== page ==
When we choose the plants we put in the garden, there can be many attributes we are after. Are we looking for a good shade tree? Are we looking for beautiful flowers or rich autumn foliage? Do we want to attract pollinators? Do we hope to grow something to eat?
There are also qualities we may wish to avoid. Some plants are invasive, capable of suffocating other plants with rampant reproduction or by vining up them with such volume. Some plants might make unpleasant smells or drop things that can stain whatever they land on. Some plants can grow too large, are susceptible to disease, require lots of rain, or can’t handle freezing temperatures.
One of the characteristics many gardeners are paying attention to these days is whether or not a plant is native to the region. Native plants, of course, are naturally occurring somewhere, but why is this feature desirable? Are there gardening advantages to planting native species? Well, yes.
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1. Native plant species support native animal species.
Just as different regions have different native plants, they also have different sets of native animals. These animals have evolved to utilize the natural plants or, in the case of carnivores, native animals that survive on native plants. As we “develop” areas for human needs, we deplete the developed environments upon which native animals rely. The least we can do is use our lawns, parks, and gardens to soften that blow.
2. Native plants cooperate with other native plant species.
Animals are not the only natural lifeforms that rely on native plants. Other native plants do as well. Plants that simultaneously occupy a natural ecosystem have evolved together to coexist and cooperate, fulfilling different niches and working together to establish healthy forests, wetlands, and prairies. When we plant native species, we are helping other native plants thrive.
3. Native plants interact with regional fungal species.
From native plants and native animals, we also have to remember native fungi. Just like plants and animals, different mushrooms (and other fungi) do best in certain conditions. Some like it colder or wetter, while some like to feed on certain types of trees and organic matter. To thrive, they need the native plants, as well as the regional climate. Fungi is the glue that holds forests together.
4. Native plants restore the soil.
While it’s true that all organic matter will break down and make soil, native plants have a special relationship with the soils they grow in. The collection of native plants has, for centuries, provided the composition of the regional soils to meet the needs of that plant (and fungal and microorganisms) profile. Again, with native plants, we are helping to maintain natural systems that have evolved to flourish. Our development is the disruption causing any failure in these systems.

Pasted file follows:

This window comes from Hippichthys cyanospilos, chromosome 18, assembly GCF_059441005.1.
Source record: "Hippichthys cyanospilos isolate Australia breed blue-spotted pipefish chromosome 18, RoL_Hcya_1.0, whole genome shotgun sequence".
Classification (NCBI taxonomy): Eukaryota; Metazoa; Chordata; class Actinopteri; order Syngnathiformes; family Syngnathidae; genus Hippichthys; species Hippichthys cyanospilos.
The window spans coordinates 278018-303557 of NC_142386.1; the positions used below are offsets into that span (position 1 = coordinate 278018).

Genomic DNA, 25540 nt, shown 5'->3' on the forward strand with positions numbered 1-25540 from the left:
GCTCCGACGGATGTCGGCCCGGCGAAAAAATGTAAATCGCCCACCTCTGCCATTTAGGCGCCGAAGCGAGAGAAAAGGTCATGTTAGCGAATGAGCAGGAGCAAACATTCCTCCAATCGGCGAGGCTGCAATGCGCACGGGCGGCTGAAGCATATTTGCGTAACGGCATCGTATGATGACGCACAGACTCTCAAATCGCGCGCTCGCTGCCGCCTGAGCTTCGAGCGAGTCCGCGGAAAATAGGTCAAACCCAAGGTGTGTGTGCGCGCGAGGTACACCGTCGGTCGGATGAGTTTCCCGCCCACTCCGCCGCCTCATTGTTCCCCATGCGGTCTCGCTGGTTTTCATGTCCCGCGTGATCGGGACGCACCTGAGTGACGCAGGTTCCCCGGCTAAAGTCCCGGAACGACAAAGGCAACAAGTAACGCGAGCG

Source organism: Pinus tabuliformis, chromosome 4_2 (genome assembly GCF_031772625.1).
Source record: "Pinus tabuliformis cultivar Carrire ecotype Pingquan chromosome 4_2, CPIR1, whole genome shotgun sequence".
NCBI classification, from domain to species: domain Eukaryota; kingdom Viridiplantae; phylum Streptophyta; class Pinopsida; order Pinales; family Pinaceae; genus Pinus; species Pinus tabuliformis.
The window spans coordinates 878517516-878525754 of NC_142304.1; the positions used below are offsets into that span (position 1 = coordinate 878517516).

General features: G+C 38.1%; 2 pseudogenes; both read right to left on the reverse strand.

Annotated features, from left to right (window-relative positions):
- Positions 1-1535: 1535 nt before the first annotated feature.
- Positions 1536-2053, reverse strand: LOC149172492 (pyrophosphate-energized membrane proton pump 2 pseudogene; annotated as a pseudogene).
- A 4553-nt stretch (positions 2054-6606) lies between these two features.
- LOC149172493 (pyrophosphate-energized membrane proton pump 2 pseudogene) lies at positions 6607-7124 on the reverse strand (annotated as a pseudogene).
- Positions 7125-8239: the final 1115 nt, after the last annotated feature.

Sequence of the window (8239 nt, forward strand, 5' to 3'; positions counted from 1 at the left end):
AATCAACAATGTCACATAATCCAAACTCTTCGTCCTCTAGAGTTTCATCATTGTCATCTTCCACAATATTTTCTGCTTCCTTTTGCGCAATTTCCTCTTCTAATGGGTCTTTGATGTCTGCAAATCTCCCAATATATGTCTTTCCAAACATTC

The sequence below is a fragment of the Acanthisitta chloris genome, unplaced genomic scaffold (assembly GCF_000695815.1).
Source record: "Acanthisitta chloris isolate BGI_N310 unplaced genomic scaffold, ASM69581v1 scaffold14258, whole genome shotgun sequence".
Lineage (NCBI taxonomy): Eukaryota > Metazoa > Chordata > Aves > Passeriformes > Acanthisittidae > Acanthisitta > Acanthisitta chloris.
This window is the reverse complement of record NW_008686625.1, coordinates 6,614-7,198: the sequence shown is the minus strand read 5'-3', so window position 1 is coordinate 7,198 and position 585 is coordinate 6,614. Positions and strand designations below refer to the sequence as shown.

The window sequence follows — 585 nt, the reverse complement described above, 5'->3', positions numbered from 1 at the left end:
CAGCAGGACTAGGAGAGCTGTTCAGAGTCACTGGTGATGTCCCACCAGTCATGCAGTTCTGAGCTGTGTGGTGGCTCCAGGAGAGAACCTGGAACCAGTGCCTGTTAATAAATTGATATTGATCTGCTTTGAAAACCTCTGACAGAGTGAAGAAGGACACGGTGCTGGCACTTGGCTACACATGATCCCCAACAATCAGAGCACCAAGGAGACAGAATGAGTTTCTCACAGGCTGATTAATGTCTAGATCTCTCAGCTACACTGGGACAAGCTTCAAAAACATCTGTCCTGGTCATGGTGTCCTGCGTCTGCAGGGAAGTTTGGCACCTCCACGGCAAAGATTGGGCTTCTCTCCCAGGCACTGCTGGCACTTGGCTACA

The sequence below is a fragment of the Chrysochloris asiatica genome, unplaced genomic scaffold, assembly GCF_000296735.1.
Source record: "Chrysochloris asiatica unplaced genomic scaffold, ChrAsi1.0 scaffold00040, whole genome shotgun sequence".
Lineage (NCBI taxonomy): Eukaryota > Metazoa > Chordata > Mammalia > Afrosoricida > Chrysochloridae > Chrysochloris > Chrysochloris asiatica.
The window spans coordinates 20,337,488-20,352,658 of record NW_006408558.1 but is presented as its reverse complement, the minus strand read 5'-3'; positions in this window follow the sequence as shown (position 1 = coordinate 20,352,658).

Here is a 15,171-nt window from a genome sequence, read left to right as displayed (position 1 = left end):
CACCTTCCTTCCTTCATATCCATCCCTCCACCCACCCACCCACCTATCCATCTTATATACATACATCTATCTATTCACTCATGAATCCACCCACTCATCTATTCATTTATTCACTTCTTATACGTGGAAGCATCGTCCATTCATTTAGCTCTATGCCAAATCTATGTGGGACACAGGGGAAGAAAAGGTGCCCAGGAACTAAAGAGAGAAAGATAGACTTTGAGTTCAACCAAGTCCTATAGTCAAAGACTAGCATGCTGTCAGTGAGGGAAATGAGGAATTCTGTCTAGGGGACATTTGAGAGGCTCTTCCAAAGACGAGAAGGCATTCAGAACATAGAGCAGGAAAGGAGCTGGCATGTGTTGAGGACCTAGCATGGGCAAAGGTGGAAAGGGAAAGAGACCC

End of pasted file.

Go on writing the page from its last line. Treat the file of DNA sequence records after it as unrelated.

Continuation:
5. Native plants enhance natural biodiversity.
In short, native plants enhance the natural biodiversity of an area. They feed the animals and the fungi and build the appropriate soil to feed the other plants in the system. With all of these pieces in place, the natural biodiversity has all of its needs met, and biodiversity is what makes a system stable because no one species in the mix decides the fate of the whole. The collective of native plants in the area has already fulfilled all the niches.
6. Using native plants prevents introducing invasives.
As the world has globalized and homogenized, our ecosystems suffer a similar fate. Humans have introduced tons of exotic species to native ecosystems, only to find out later they have caused a significant problem. Think kudzu and bittersweet vines that are devouring forests. Think about the chestnut blight in Appalachia or pythons in the Everglades. Invasive plants can eradicate cornerstone species of natural ecosystems.
7. Native plants grow comfortably in the local climate.
As gardeners, we can also take comfort in the fact that native plants are, by default, the right choice for the climate we live in. There won’t be issues with too little rain or too much heat, or inhospitable winters. Native plants are evolved to live comfortably in the climates where they grow. That means less work for us as gardeners. These native plants won’t need special watering regiments or protection from cold or chemical fertilizers.
While there is certainly room for us to cultivate food from other places, it makes a lot of sense to utilize native plants for the different aspects of our gardens. These natives, too, can provide lots of food, though it may not be— and often isn’t— what we find in supermarkets.
- 40% of World’s Plant Species at Risk of Extinction, New Report Finds
- 1 in 5 of the World’s Plant Species are in Danger of Extinction – and it’s Our Fault
- Chinese Government Offers Farmers Buy-Out to Grow Plants Instead of Breeding Wild Species for Consumption
- How Planting Crops Used to Feed Livestock is Contributing to Habitat Destruction
- How to Plant Efficiently With Permaculture Principles
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